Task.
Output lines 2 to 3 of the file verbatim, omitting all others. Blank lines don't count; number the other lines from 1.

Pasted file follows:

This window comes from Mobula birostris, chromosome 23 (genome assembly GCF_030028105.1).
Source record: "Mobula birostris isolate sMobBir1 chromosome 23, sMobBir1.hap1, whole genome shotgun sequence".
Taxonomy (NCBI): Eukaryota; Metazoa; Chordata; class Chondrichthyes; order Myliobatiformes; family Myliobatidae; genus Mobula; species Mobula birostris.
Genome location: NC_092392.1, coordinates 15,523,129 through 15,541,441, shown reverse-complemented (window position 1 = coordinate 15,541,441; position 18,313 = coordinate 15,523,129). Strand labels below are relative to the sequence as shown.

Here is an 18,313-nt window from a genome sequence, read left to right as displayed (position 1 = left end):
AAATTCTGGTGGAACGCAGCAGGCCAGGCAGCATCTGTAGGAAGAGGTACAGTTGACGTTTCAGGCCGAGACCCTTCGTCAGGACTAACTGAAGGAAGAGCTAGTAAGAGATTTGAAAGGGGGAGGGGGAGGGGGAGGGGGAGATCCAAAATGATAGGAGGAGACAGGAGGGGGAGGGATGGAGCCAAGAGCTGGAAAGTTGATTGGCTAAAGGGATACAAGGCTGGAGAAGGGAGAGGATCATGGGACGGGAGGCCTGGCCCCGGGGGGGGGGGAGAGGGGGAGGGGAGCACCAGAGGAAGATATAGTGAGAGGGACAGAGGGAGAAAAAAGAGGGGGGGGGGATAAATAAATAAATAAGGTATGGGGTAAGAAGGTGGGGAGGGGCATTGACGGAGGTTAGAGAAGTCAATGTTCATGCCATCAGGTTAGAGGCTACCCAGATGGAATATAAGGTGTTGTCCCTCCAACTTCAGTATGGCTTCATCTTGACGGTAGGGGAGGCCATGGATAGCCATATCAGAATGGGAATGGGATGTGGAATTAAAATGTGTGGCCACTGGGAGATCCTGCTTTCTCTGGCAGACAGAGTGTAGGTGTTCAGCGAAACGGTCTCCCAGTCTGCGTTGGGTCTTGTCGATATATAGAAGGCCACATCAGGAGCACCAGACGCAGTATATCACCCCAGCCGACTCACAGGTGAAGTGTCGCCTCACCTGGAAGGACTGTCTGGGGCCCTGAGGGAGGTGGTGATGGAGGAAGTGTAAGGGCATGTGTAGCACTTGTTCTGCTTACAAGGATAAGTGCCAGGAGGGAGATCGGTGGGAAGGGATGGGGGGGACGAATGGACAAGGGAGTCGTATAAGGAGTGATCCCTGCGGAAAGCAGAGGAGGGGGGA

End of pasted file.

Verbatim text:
Source record: "Mobula birostris isolate sMobBir1 chromosome 23, sMobBir1.hap1, whole genome shotgun sequence".
Taxonomy (NCBI): Eukaryota; Metazoa; Chordata; class Chondrichthyes; order Myliobatiformes; family Myliobatidae; genus Mobula; species Mobula birostris.